Some of the credit for the “Yes” vote in the same-sex marriage postal survey may – unexpectedly – lie with Australia’s religious and ethnic minority communities.
Members of these communities were generally considered conservative and opposed to marriage equality. Certainly, some spoke out against legislative reform during the two-month campaign leading up to Wednesday’s survey result, citing religious or cultural reasons for opposing it.
However, a number of religious and ethnic minority leaders defied the stereotypes, publicly supporting a change to the Marriage Act. Some of those told Hatch their reasons.
“The people leading the ‘No’ campaign, they would have you believe that the vast majority of the (Arab) community are against same-sex marriage,” said the chief executive of the Arab Council Australia, Randa Kattan. “Well, the jury is still out, as far as I’m concerned, on that one.”
Her organisation announced its support for same-sex marriage in September, in an article on its website.
“We took that decision … because we believe there are members of our community who are not being supported,” said Kattan. “There is nobody speaking out for them from within the community.
“People who identify as LGBTIQ are an integral part of our community and are entitled to the same freedoms and rights, and the recognition before the law, as every other citizen in this country.”
The postal survey, announced by Prime Minister Malcolm Turnbull in August after the federal Senate rejected his plan for a plebiscite on the issue, was distributed in 15 languages.
Australia’s first Muslim Miss World, Esma Voloder, announced her support for same-sex marriage last month.
“I think it is Australian culture to have acceptance, and these are the things we should continue to focus on and continue to talk about with respect. I believe that everyone has equal rights,” Volder told SBS World News.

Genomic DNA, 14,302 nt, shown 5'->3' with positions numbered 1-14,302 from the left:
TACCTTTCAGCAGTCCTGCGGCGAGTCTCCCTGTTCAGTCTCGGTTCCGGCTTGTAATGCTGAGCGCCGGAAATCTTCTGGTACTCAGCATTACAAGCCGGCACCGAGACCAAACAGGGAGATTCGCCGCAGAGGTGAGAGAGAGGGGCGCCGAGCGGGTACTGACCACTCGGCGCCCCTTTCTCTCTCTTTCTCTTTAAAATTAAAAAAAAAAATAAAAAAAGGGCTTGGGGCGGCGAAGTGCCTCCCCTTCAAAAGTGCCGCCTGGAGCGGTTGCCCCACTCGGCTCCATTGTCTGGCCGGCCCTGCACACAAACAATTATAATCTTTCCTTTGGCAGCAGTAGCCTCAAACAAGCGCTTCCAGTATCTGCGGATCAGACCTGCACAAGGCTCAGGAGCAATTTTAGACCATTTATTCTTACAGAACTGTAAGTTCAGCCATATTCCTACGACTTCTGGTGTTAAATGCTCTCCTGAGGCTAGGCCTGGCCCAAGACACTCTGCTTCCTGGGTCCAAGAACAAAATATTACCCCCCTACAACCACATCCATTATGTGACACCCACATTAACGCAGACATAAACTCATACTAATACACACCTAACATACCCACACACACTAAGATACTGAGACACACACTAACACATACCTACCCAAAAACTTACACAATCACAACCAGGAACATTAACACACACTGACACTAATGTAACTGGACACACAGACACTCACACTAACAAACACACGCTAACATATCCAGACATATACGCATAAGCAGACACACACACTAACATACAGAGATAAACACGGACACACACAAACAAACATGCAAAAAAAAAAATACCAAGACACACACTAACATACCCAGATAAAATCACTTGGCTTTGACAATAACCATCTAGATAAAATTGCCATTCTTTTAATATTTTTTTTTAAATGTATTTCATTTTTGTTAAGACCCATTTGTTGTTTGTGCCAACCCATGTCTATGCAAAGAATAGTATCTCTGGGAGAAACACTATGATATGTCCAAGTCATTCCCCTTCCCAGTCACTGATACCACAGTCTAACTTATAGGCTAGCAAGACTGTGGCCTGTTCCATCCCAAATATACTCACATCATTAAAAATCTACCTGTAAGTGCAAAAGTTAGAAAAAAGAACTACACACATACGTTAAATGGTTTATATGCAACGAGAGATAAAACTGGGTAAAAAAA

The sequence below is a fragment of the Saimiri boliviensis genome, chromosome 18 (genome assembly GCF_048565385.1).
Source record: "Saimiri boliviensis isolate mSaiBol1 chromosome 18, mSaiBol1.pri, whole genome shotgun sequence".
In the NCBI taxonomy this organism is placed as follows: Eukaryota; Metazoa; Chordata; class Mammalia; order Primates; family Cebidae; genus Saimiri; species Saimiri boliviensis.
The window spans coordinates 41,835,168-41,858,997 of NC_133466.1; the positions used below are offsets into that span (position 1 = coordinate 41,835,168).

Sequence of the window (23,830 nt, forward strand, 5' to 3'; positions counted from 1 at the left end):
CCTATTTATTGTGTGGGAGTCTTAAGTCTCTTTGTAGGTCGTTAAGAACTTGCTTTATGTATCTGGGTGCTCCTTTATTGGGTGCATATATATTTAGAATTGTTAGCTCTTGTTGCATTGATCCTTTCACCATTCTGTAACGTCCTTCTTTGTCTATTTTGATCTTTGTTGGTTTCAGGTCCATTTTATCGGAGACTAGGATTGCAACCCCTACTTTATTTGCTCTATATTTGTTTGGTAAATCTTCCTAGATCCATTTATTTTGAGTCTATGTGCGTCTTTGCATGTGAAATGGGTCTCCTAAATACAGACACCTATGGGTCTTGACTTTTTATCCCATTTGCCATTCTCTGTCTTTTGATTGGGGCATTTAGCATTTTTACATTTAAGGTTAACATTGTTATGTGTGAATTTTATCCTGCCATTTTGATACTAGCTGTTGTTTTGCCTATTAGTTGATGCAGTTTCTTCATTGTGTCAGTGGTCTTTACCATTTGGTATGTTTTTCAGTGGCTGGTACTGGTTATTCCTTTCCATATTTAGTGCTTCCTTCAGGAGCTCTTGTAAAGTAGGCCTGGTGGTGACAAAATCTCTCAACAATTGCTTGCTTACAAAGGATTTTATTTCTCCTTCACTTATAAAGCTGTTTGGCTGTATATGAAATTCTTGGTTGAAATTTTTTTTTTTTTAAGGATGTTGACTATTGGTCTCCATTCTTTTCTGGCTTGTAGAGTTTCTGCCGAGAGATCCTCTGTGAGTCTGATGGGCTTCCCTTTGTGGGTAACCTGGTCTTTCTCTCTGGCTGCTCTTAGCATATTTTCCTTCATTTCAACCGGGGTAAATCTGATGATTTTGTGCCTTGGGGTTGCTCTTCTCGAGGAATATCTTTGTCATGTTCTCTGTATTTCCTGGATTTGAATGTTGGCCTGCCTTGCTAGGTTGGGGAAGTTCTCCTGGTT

The stereotypical view of ethnic minority and religious Australians objecting to same-sex marriage stems partly from perceptions of their conservative cultural values and attitudes towards gender and sexuality.
When the NSW Arab community launched a report on gay and lesbian Australians from Arab backgrounds in 2012, entitled We’re Family Too, Kattan said there was “a distinctive belief in our community … that (homosexuality) is a Western import, and that it doesn’t exist, or if it does exist, not to the same extent, in Arabic communities.”
According to Father Peter Maher, a retired priest formerly at St Joseph’s Catholic Church in Newtown, western Sydney, gay and lesbian Catholics face challenges if they stand by their faith and Gospel values.
“There is still a significant group who are very committed to the Church and who feel that they shouldn’t have to make a choice between their sexual orientation and their faith,” he said. “So they choose to remain in the Church even though sometimes the Church’s treatment of LGBTI Catholics is not good.”
Maher also rejected the criticism that legalising same-sex marriage will threaten religious freedom, saying the postal survey is “not about religious freedom, it is about changing the Marriage Act”.
Two Liberal Senators are sponsoring rival bills which would legalise same-sex marriage; one is backed by moderate politicians and the “Yes” campaign, while the other, which contains numerous exemptions for opponents of marriage equality, has received support from hardline “No” advocates.
The federal Minister for Education, Simon Birmingham, has described the former as a “logical starting-point” for a parliamentary debate on the issue.
Religious opposition has come from leaders such as the Hillsong Church’s Senior Pastor, Brian Houston, who declared: “I believe God’s word is clear, that marriage is between a man and a woman. The writings of the Apostle Paul in Scripture on the subject of homosexuality are also clear.”
However, Benjamin Oh, a member of the Australian-Chinese community, devout Catholic and chairman of the GLBTIQ Intercultural and Interfaith Network, told Hatch that – rather than such statements – it was the “complicity and silence” of some religious leaders that were most painful.
“In good conscience, knowing the history of discrimination, how can you be complicit in denying a civil right?” he asked. – Fern McNulty @fernmcnulty1 editing by Kathy Marks